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From Brigham and Women’s to the NFL, Elizabeth Nabel looks to make an impact

By | August 26th, 2015 | Blog | Add A Comment

 

Elizabeth Nabel: “It’s important … to stand up for what you believe in, and not be afraid to be different or unpopular to get something done.”

 

One in a series of interviews with Modern Healthcare’s Top 25 Women in Healthcare for 2015.

 

Elizabeth Nabel already was one of the nation’s premier cardiologists and researchers before she began leading the respected Brigham and Women’s Health Care system in Boston as president in 2010.

 

Yet even with such an impeccable pedigree, she has never been shy about taking risks. She took on a very visible role earlier this year as the first-ever chief health and medical advisor to the NFL. And when she was director of the government’s National Heart, Lung and Blood Institute, she worked with commercial industries – even Diet Coke – to spread the message that women were just as susceptible to heart issues as men.

 

“For me, these positions aren’t about visibility, but about the impact I can make,” Nabel says. “I feel it’s important to be a positive deviant, to have the courage to take risks and stand up for what you believe in, and not be afraid to be different or unpopular to get something done.”

 

While the NFL recently has had its share of controversy, she sees her role as an opportunity to make sports safer for people far beyond the professional level.

 

“The NFL has the opportunity to innovate in a way that will impact the health and safety of all athletes of all kinds, at all levels. I see this partnership as a great way to apply the knowledge acquired through the efforts of the NFL to the greater population of professional, amateur and recreational athletes.”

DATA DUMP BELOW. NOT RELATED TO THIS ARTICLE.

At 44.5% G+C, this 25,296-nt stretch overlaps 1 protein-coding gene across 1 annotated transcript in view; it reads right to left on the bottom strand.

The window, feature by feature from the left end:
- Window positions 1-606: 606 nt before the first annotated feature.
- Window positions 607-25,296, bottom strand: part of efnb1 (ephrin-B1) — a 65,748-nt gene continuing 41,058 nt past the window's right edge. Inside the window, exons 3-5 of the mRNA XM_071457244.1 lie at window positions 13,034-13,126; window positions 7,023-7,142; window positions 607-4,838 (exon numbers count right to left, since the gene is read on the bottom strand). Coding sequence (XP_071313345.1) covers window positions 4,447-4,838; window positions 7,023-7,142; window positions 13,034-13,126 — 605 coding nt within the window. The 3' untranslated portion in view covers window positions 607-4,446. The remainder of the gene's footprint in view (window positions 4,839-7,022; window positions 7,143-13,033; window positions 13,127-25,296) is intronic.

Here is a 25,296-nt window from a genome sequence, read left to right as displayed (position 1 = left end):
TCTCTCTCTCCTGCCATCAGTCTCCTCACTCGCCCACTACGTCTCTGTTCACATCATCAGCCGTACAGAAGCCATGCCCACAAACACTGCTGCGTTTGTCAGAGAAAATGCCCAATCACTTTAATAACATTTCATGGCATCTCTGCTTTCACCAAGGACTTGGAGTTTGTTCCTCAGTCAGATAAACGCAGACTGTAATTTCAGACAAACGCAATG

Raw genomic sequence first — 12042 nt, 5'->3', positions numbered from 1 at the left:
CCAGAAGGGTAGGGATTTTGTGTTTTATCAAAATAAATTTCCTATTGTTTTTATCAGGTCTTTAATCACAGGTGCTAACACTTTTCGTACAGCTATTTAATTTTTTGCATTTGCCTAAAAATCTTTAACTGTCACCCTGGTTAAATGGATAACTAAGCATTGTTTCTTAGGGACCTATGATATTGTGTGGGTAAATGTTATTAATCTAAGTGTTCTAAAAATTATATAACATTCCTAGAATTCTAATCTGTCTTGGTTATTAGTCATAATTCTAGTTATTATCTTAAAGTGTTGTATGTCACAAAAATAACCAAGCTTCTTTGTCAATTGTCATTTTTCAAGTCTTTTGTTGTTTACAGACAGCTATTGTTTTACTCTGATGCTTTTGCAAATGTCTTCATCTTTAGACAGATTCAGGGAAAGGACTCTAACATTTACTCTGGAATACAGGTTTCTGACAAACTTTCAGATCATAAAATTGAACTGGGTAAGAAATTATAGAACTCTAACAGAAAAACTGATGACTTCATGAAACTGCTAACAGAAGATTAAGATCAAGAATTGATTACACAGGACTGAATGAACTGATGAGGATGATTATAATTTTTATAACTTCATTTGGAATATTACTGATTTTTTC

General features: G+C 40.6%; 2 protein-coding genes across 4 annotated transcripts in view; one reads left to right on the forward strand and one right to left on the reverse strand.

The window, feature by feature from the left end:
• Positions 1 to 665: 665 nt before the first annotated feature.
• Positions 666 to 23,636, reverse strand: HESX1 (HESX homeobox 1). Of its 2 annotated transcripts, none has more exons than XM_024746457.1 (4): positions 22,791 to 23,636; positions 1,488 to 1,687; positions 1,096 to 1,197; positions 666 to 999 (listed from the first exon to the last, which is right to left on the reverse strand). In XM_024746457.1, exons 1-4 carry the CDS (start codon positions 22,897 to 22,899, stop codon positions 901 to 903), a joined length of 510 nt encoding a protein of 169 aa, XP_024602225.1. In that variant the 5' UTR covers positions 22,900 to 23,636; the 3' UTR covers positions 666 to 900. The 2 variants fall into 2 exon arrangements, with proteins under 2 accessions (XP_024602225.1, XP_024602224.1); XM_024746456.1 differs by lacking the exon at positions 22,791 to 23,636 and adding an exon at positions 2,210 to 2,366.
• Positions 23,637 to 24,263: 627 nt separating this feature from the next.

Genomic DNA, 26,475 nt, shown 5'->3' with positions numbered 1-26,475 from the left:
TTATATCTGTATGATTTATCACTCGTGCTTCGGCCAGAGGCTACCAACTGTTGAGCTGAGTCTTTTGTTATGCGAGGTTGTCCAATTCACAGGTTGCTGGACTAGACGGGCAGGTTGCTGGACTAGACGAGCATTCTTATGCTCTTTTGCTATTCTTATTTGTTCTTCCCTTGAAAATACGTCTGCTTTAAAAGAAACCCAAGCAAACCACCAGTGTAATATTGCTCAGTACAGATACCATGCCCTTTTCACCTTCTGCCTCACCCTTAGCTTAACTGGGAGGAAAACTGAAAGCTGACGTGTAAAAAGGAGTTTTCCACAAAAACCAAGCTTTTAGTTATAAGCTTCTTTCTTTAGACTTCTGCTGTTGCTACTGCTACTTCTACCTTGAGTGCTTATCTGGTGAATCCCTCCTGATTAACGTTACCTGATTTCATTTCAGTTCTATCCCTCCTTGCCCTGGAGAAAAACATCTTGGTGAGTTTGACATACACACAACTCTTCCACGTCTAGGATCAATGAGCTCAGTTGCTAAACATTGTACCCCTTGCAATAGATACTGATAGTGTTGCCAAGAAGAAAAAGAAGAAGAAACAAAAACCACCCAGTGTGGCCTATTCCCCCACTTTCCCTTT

Before taking on her current position at Brigham and Women’s, Nabel served as director of the NHLBI from 2005 to 2009. It was there that she sought to drive change by launching the Red Dress Heart Truth campaign that still is going strong today.

 

The Red Dress, she says, “is a symbol of women and heart disease. Our goal was to raise awareness about heart disease in women to encourage them to take action and improve their heart health.”

 

Nabel lined up 150 partners, including 50 companies, to spread awareness. That included Diet Coke, which stamped the campaign on its cans and delivered a visibility that the government agency couldn’t have touched on its own.

 

“The strategy wasn’t without risk, and it earned me some harsh public criticism from detractors who felt it wasn’t the place of government to ally so closely with industry,” she says. “But I firmly believed it was the right thing to do, and looking back I consider these partnerships instrumental to The Heart Truth’s tremendous success.” Read more…